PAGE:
Mo Yan Wins Nobel Prize: What Is ‘Hallucinatory Realism?’

By Amir Khan on October 11, 2012 12:42 PM EDT

Mo Yan
Mo Yan, a Chinese writer, won the Nobel Prize for literature on Thursday for his work on hallucinatory realism -- a blending of folk tales, history and contemporary China. (Photo: Creative Commons)

Mo Yan, a Chinese writer, won the Nobel Prize for literature on Thursday for his work on hallucinatory realism -- a blending of folk tales, history and contemporary China.

Yan was once so poor that he survived off of tree bark and weeds, but is now the recipient of the $1.2 million prize -- an award he says left him "overjoyed and terrified."

The award cites Yan's mixture of fantasy and reality alongside historical and social perspectives. However, he also found a "departure point in old Chinese literature and in oral tradition."

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"[His writing style is]"a fountain of words and stories and stories within stories, then stories within the stories within the stories and so on," Peter Englund, head of the Swedish Academy, which gives out the awards, told Reuters. "He's mesmerizing,"

Yan is best known for his story "Red Sorghum," in which he portrays the hardships of farmers in early China.

"My works are Chinese literature, which is part of world literature," he said, according to Reuters. "They show the life of Chinese people as well as the country's unique culture and folk customs."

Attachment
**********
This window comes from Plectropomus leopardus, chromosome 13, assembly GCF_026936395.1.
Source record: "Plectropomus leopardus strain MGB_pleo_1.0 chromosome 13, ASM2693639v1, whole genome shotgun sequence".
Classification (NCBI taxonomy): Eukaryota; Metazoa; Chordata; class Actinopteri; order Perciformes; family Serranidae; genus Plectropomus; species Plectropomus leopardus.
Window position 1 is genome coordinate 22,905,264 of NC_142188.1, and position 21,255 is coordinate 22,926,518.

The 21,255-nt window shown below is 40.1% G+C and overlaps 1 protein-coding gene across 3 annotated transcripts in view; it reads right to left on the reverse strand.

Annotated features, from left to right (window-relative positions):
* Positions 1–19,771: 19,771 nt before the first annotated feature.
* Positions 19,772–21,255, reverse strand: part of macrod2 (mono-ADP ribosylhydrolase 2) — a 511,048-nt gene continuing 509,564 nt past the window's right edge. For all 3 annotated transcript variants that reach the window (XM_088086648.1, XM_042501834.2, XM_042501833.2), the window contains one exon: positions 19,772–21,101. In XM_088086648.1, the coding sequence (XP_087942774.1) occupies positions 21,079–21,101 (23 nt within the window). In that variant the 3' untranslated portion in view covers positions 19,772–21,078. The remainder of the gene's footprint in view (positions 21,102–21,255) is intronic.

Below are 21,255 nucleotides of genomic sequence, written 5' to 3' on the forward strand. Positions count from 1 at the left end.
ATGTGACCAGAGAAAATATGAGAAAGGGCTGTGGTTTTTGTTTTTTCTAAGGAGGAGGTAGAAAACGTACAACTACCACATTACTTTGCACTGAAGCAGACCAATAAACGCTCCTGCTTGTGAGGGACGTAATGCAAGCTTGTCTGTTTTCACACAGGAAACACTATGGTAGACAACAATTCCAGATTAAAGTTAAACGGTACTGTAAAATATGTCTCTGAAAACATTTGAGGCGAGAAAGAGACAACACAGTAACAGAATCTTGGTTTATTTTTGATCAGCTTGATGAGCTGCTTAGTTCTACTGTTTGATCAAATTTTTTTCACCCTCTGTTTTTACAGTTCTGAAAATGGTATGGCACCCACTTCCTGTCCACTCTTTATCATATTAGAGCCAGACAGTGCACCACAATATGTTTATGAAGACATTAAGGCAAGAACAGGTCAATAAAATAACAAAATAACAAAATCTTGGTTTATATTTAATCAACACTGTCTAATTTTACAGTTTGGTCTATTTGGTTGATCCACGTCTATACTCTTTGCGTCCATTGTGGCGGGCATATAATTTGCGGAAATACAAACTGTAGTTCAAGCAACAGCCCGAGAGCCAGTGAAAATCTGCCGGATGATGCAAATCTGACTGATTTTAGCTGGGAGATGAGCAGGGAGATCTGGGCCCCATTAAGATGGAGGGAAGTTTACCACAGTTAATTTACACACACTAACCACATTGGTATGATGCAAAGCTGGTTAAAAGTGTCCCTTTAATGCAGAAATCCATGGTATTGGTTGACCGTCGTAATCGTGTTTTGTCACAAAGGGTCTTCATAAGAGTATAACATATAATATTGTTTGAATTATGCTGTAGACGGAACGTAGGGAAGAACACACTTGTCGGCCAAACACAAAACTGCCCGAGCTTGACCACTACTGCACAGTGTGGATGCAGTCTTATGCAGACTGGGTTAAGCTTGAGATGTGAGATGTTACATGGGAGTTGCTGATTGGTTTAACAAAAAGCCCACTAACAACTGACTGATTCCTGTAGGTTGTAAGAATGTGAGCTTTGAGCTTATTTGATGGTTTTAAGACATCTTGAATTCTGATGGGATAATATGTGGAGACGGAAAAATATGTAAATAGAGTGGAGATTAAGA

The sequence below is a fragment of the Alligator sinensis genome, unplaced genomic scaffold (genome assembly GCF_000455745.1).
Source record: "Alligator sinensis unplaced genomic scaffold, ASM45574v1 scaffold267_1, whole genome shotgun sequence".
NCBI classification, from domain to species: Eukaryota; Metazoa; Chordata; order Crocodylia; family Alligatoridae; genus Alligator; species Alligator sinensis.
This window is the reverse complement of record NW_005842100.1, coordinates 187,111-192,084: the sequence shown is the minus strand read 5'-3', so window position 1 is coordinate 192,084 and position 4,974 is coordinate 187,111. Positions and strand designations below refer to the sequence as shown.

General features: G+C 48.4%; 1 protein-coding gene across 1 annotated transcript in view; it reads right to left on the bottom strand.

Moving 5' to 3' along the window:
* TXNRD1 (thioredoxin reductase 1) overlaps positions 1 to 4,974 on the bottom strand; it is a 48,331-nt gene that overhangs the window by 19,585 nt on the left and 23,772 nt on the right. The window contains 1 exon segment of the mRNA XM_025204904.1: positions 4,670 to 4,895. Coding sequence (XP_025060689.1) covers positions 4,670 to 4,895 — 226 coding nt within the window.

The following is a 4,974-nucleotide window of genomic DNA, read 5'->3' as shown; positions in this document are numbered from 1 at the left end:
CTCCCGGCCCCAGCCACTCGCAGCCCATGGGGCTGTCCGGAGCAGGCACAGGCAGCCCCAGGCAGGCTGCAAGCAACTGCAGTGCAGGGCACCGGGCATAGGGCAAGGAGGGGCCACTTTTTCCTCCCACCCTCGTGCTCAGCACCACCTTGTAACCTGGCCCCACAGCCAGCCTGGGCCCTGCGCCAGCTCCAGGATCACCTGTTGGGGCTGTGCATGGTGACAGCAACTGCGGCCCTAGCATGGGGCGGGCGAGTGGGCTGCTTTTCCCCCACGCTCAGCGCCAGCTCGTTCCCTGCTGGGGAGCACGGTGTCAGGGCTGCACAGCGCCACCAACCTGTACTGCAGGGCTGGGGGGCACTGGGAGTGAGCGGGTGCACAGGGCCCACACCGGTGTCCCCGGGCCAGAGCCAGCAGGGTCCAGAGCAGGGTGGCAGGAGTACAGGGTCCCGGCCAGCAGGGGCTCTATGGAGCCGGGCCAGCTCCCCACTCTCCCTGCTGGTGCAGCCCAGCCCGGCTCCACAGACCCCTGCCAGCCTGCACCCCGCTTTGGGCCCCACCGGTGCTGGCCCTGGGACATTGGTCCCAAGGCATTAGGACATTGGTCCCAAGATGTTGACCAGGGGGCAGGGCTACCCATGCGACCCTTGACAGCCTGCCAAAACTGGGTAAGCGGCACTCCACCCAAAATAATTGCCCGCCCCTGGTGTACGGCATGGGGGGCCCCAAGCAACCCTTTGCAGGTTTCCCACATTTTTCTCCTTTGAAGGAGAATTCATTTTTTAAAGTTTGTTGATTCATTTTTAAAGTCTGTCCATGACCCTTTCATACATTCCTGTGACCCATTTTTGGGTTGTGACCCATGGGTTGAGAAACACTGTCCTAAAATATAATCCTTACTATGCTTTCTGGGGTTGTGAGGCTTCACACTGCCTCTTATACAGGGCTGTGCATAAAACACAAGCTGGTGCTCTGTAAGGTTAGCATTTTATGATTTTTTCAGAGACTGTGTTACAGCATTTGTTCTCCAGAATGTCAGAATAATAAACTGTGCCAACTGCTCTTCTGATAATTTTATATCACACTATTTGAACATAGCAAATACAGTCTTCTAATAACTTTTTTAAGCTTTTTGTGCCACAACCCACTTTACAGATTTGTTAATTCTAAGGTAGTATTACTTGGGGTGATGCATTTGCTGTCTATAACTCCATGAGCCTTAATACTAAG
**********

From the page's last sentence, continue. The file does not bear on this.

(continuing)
The People's Daily, a Communist party mouthpiece, praised Mo Yan and his prize.

"This is the first Chinese writer who has won the Nobel Prize for Literature. Chinese writers have waited too long, the Chinese people have waited too long," it wrote.

But not everyone agreed that Mo Yan deserved it.

"I don't think this makes sense," Yu Shicun, a Beijing-based essayist and literary critic, told Reuters. "His works are from the 1980s, when he was influenced by Latin American literature. I don't think he's created his own things. We don't see him as an innovator in Chinese literature."

However, people were celebrating his victory in Beijing.

"I think this is an unprecedented breakthrough, because before this they spoke of Chinese nationals getting the Nobel prize, but it was only the peace prize, never the others such as the literature, the physics and chemistry prizes," said Xu Jiebiao, 28-year-old IT consultant. "So a Chinese getting the Nobel prize for literature will increase the national pride."

Mo Yan said he was he was very happy to win the prize, ""but I do not think that my winning can be seen as representing anything."

"I think that China has many outstanding authors, and their great works should also be recognized by the world," he said. "Next, I'm going to put most of my efforts into creating my new works. I will keep working hard, and I thank everyone. As to whether I go to Sweden to receive the prize, I will wait for word from the organizers about arrangements."

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